In nine years of application design, I realize users do not like data entry. It is more painful with repeat data. This is not just an obvious blanket observation, but a theme from two formal user interface (“UI”) tests with graduate students, professors, and teachers. One of my conclusions from their work is the adoption of my technology depends on how fast users create the results – learning and job labels.

The best way to speed up the process is to limit ‘data entry’. In fact, this was one of the key inspirations in creating the learning labels in the first place. I wanted for a single person to create a label, then everyone else gets to use the label in a tasking application. But through the UI testing and watching the creation process, that single person included, does not want to spend much time entering data when he or she can get it from other sources. This was one of the motivations in creating the skills parser (another big motivation is getting better accuracy).

In previous sections, I introduce the parser for job descriptions. There is significant new functionality, such as ranking and parsing a URL. Typically, a learning label should have between four to six skills and no more than ten skills. A job label might include between ten to fifteen skills and no more than twenty skills. The ceiling is set to maintain clarity and precision in representing the skills. So, a parser not only helps in identifying skills but also choosing which ones to add by ranking them.

The parser accepts a URL (website address) and/or a block of content, which gets added by copying and pasting or uploading a file. So, a learning practitioner creating a learning label might use a lesson plan or review, task sheet, or project description. A job poster or recruiter creating a job label might use a job description, job definition (in an employee handbook), or ideal resume. Currently, the parser supports job descriptions as a URL from each of the top job boards.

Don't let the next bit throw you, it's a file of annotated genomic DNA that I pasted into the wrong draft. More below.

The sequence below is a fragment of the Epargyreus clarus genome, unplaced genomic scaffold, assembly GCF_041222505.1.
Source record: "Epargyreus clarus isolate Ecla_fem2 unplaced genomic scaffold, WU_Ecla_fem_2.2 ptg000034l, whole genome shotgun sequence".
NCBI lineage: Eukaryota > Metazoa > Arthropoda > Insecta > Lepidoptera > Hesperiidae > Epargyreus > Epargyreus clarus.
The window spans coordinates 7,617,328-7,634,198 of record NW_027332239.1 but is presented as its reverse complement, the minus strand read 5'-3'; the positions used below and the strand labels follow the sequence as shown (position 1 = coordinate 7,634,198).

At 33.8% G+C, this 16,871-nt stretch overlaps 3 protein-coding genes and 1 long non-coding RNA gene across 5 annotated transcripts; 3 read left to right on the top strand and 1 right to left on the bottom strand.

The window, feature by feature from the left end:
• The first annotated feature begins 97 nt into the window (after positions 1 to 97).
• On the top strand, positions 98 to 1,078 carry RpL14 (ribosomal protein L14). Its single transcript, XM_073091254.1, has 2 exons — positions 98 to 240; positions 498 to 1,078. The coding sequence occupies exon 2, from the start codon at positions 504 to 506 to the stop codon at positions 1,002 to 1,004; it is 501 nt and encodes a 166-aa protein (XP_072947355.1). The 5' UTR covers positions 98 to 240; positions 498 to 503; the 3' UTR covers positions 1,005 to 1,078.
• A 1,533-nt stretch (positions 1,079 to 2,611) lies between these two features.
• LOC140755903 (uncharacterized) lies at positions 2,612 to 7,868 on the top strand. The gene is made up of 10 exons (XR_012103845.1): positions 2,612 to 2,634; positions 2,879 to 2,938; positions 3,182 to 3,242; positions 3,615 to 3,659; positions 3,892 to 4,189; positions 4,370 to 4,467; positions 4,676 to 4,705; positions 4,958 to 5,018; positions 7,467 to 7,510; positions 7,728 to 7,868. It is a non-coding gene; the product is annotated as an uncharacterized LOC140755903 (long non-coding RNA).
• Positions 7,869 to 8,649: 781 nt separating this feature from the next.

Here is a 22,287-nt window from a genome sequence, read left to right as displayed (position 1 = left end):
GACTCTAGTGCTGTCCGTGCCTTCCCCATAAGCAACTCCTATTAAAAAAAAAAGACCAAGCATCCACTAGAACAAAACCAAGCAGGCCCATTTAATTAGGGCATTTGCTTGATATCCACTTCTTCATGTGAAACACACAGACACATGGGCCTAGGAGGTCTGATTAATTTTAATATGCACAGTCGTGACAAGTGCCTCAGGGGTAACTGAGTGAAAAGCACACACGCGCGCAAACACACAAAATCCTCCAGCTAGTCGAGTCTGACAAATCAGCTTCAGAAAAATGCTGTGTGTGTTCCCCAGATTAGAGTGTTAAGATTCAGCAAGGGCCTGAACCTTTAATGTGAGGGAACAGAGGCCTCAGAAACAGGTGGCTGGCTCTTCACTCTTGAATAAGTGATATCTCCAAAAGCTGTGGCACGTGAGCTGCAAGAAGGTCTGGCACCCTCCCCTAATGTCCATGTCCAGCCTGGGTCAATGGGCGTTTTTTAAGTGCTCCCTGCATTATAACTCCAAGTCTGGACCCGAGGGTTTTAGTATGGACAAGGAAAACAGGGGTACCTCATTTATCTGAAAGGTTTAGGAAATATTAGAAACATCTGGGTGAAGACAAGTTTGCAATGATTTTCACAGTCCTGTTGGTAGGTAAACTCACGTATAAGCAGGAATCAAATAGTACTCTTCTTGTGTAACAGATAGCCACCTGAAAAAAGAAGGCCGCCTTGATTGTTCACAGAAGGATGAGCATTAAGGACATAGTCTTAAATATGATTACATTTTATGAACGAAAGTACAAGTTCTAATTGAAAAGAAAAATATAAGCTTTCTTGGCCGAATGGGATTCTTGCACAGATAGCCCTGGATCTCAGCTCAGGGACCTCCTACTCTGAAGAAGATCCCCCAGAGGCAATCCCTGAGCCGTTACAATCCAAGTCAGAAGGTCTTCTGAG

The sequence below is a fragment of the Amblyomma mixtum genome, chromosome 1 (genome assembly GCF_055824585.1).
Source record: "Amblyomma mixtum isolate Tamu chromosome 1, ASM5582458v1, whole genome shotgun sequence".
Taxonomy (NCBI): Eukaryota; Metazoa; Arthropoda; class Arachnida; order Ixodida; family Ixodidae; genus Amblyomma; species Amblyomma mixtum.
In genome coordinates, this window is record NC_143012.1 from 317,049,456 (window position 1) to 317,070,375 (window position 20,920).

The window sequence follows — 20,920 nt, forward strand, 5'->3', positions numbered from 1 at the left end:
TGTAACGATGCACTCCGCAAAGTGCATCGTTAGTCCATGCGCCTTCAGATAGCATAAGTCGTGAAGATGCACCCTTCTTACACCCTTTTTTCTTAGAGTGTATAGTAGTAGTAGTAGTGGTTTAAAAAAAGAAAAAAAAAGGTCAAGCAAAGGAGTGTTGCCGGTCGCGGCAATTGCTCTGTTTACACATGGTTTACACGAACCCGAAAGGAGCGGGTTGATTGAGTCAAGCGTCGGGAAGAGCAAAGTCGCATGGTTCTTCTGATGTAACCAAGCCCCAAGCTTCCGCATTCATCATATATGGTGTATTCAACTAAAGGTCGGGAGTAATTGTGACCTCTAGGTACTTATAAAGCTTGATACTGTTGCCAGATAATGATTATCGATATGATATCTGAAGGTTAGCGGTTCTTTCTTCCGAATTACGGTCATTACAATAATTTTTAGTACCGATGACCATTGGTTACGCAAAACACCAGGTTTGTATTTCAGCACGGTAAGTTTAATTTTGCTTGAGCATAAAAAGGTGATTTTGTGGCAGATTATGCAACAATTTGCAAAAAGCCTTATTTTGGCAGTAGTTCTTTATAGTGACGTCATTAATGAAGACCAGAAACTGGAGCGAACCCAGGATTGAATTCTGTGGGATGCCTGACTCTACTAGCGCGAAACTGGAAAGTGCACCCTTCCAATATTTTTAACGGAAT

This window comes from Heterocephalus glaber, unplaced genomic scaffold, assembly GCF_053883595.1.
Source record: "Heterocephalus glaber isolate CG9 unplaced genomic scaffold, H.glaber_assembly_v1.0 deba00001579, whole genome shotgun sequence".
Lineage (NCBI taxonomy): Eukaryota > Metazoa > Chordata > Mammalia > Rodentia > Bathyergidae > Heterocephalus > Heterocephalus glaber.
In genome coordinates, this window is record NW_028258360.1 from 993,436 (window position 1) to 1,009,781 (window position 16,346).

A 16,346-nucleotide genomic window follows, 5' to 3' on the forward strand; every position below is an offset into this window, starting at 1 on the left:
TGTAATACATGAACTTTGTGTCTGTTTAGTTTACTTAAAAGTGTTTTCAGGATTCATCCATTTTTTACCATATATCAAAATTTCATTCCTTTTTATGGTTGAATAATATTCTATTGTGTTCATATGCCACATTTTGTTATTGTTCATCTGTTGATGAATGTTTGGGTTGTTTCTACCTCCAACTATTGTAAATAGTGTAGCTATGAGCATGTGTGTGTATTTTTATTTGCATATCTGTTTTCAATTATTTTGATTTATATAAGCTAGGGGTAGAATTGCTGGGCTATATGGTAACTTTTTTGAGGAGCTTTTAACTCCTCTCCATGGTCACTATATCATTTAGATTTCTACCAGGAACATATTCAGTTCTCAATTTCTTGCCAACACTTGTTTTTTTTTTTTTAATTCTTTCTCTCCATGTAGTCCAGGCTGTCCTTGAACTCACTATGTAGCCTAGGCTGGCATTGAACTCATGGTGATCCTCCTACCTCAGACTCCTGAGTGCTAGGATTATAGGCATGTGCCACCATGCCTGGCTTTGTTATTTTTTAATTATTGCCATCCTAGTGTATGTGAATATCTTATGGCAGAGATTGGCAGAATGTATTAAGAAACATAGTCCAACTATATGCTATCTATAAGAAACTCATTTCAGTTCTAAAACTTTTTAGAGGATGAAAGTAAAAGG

The parser reads the content/context and returns a ranked list of skills. It accepts two parameters: suggesting or adding the skills automatically; and setting a threshold from low to high. Suggesting is helpful for working through a large set of skills (low threshold) and choosing the most relevant ones. Selecting to add skills automatically works with a medium or high threshold.

Parsing a URL works well with the job boards that provide a single page for the job, like Dice. With Indeed and Monster, finding a page with only a single job is more challenging; therefore, at this stage, copying and pasting from the page gets more accurate results. Though this is an early iteration of the parser; later, the algorithm should get better in accepting URLs.

With suggestions, a section is provided with skills sorted by rank; a user simply clicks on element to add the skills to the label. When automatically added to the label, the skills appear in a rank order; a user goes through the list and might delete or add skills and change the order the skills.

This is an early iteration of this feature. My team plans to significantly advance the skills parser with better rankings, more precise results, and add more elements from the parser onto the labels.